Also bear in mind that stock markets have been very volatile since the start of the pandemic.

While most restrictions in the UK have now been withdrawn, some markets continue to wobble because of concerns about new waves of coronavirus.

Is now a good time to invest?

Reasons to feel hopeful about the stock market:

  • Successful booster vaccination roll-out has led to an increase in movement, trade and spending
  • Industries that were hit by subsequent lockdowns, such as travel and entertainment, have reopened
  • Takeovers will continue as investors and companies seek new opportunities
  • Some sectors are booming: technology, e-commerce and biotech have thrived during the pandemic and will continue to grow
  • Despite gradual increases, the UK’s national interest rate is still relatively low, which is encouraging people to spend or invest

Reasons to feel cautious about the stock market:

  • The impact of the Ukraine crisis could hit global businesses
  • Some nationals are still fearful over new strains of the coronavirus
  • Rising inflation will weigh heavily, meaning people have less money in their pockets
  • Disruption caused by the global energy crisis may continue for some time
  • Brexit is still affecting supply chains
  • Central banks are unwinding pandemic support measures

Crashes can come out of the blue and their causes only become apparent with hindsight.

Find out more about how to invest during a recession.

When will the next stock market crash happen?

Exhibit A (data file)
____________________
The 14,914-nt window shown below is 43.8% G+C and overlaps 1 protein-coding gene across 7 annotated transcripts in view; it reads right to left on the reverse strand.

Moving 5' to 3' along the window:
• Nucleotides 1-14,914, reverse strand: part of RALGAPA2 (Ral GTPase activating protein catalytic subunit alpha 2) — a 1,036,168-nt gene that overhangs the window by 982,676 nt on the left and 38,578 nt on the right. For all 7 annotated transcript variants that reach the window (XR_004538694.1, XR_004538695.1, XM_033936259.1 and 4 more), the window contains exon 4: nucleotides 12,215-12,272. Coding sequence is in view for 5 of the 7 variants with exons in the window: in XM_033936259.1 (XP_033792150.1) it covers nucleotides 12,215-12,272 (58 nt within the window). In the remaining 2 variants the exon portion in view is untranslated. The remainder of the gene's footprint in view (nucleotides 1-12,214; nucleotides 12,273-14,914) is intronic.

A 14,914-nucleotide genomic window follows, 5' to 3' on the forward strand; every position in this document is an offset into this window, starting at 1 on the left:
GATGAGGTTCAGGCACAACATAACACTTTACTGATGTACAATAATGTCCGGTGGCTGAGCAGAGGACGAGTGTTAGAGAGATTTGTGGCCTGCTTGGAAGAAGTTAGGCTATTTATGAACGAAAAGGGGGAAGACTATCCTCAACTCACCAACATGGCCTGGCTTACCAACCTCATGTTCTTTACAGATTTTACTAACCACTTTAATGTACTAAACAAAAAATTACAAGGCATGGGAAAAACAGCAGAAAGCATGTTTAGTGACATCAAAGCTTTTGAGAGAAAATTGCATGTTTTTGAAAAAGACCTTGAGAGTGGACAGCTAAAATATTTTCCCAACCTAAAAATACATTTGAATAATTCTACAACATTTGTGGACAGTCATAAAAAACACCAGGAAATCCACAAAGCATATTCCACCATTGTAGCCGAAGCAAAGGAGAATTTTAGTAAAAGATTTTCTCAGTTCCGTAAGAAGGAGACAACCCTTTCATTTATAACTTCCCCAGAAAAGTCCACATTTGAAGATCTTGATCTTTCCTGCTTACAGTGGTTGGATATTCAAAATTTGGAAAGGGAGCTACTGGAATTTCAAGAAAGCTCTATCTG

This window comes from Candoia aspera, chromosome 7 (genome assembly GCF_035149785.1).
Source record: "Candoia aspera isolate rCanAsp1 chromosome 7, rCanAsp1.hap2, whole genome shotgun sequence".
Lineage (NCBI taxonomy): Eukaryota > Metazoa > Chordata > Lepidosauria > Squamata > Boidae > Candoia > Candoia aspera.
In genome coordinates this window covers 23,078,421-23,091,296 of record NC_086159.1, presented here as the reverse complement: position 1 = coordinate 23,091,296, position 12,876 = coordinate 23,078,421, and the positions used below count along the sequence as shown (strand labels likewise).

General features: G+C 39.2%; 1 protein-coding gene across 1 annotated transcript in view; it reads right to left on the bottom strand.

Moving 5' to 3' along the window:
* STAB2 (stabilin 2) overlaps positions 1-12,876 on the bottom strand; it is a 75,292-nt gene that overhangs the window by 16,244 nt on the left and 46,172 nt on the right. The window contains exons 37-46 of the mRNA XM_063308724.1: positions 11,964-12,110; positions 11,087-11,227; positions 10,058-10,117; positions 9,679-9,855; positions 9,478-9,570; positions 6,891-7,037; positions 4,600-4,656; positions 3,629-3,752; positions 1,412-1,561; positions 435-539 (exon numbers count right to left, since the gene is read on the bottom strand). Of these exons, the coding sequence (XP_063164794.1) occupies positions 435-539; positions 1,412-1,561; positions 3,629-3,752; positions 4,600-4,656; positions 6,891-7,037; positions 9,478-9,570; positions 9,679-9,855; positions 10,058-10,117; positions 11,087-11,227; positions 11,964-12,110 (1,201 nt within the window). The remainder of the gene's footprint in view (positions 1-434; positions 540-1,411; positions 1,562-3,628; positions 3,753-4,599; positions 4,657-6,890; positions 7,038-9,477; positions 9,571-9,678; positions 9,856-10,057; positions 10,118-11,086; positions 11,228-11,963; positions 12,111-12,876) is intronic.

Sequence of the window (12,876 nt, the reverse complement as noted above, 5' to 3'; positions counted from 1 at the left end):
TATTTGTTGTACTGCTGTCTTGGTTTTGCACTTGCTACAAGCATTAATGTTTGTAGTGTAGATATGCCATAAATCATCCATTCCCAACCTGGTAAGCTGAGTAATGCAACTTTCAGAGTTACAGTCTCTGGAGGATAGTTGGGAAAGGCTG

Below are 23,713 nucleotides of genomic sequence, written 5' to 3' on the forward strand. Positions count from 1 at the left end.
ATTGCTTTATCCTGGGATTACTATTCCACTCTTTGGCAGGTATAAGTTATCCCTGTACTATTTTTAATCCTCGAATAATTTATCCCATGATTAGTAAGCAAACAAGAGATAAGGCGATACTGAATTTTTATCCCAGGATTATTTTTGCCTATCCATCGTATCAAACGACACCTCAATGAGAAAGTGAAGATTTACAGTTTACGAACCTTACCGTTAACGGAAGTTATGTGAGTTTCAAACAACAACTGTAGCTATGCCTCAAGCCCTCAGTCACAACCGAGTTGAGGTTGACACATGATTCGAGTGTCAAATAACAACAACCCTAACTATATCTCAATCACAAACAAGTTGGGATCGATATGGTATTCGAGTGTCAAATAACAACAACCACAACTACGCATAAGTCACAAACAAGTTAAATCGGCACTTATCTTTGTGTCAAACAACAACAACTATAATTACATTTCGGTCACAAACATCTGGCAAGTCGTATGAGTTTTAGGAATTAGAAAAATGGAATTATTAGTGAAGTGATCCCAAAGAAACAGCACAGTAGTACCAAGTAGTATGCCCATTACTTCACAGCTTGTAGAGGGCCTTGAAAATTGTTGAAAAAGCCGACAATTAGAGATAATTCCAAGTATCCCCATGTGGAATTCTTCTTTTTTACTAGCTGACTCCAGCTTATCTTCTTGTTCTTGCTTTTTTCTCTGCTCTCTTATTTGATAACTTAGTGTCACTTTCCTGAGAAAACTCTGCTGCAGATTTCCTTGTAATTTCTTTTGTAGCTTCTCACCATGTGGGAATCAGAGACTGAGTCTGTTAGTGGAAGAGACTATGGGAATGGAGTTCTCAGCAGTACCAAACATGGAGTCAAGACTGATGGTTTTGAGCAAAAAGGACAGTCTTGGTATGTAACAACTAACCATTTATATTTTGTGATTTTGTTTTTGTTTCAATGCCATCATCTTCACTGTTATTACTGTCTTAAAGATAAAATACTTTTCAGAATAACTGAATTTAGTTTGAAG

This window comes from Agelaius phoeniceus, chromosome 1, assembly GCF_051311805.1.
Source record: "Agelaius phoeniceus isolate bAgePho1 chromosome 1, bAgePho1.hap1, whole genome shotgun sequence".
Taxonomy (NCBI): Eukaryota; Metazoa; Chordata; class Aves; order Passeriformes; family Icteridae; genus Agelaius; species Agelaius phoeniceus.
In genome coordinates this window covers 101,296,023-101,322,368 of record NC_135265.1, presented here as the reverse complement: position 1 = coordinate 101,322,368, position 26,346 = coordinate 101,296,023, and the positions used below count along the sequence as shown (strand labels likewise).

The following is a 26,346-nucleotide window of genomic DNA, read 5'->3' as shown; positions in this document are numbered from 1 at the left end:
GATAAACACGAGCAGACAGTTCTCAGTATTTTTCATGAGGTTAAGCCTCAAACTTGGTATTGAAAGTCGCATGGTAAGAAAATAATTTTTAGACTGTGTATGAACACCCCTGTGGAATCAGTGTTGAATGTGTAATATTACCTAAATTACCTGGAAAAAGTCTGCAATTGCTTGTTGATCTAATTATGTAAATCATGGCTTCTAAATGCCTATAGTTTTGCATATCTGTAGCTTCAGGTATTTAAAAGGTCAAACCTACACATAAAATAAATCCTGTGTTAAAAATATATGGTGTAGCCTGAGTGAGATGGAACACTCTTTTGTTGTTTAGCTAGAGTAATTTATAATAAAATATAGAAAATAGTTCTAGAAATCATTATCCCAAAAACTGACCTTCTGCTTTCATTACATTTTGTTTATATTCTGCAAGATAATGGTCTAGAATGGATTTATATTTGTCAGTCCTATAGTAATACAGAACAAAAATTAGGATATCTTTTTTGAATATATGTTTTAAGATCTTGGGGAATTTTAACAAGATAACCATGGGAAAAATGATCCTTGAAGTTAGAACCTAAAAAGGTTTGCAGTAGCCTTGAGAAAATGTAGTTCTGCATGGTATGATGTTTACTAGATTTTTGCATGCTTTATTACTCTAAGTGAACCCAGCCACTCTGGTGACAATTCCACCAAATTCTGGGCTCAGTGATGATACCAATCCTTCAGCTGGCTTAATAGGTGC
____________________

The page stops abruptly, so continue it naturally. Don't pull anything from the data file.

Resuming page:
A stock market crash is a sudden and significant drop in the value of stocks.

Some stock market speculators panic and sell their shares fearing that if the price falls further, they could lose even more of the money they invested.

No one can accurately predict whether or not the stock market is going to crash. All you can do is evaluate which factors will influence the stock market and your particular investments. 

Bear in mind that when stocks rise rapidly, there is always a danger that they could fall just as quickly.

The FTSE 100 share price, which measures the performance of the largest listed British companies, had been reaching fresh highs before plunging on news that Russia was invading Ukraine.

It has been a wobbly ride since February 2022 with markets falling again in June.

“Research has routinely shown that time in the market is more successful than timing the market so I would caution investors against trying to pre-empt any potential falls.”

Claire Walsh, independent financial expert

You might want to read more in our article how to buy shares.

Despite optimal conditions during the pandemic Deliveroo has failed to deliver

Eight things to consider before buying stocks

Here are eight things to consider:

1. Volatility

Equities can be very volatile when there is uncertainty and could pull back a lot if new variants of COVID are discovered that evade the vaccines. 

2. Context is everything

Just because something is not cheap it does not make it unattractive.

Interest rates have risen but they are still very low. In this environment, businesses in growing markets with access to cheap money tend to do well and what you pay now may look cheap in ten years.